Monday, January 30, 2012


So we woke up to big fluffy flakes outside this morning, and people keep leaving the library door open. They need to repent. It's delightful to have p-day with us once more, AND to have MONEY to buy a BUS PASS! Huzzah! No more walking all over creation and wearing out shoes that need to last another nine months.

Updates on Winchester:

-No new investigators this week, but we've had some really cool conversations and teaching experiences on the street, and we found a potential named Shawn who is willing to listen. The ward is still going strong with their fast for us, so we're trying to capitalize as much as we can.

-Our recent converts are solid. Chris got his patriarchal blessing yesterday (finally) at the stake center in Southampton. No word from him yet, but I've no doubt it blew his mind. He's got a few friends that have been intrigued about Mormonism ever since he joined, so we're encouraging him to arrange an appointment.

-We taught 8 RCLAs this week. Ewan is ill, so it's looking bad to see him next week, but he and Jack Marston got on famously. Ewan is 23, well talented (art, graffiti, models, canvas) and really funny, but he's just antisocial. (I can relate). I think next week for church we will go and pick him up so he'll feel more comfortable.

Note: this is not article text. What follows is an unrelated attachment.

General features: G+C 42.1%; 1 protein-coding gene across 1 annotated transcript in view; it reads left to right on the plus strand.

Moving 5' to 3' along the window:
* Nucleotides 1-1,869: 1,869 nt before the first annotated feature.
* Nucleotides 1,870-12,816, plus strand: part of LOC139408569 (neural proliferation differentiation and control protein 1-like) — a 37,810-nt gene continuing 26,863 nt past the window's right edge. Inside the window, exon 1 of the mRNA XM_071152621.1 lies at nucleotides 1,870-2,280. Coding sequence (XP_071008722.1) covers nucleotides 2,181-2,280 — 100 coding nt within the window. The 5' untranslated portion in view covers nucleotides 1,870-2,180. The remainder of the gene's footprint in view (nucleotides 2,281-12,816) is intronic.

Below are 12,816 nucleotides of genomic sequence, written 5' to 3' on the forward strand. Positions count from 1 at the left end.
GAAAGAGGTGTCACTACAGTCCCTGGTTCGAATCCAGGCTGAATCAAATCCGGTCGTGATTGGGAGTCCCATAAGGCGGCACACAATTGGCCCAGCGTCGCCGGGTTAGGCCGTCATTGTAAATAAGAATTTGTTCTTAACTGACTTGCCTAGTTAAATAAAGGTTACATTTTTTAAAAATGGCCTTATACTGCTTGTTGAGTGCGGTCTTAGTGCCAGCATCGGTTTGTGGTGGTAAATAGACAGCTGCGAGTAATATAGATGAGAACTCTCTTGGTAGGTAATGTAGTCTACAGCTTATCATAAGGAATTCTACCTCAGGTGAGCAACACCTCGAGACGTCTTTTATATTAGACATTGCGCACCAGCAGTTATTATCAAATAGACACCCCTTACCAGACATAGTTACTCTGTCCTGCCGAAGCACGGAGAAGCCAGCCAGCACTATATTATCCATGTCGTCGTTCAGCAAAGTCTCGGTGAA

-There were 4 less-actives to church yesterday! It's awesome! After so much time spent in Weymouth with no reaction from anyone, I'm pleased to see that people do come back in the end, if they're prepared. It's like joining the church again, I guess.

-We taught formers Carla and Bruna this week:
Since they were Winchester's only investigators for about two months, the sisters taught them as best they could, brought in members, and made it all the way to tithing (the last lesson before baptism) when they didn't want to live the word of wisdom. Apparently Portuguese food calls for a lot of alcohol traditionally (look out, Howard) and they weren't willing to give it up. So their baptism for Christmas Eve was postponed. They stopped coming to church and stopped progressing altogether. After fasting and prayer, Sisters Kernek and Sebald dropped them. Bruna is continuing to come to youth, but she doesn't speak to the missionaries really.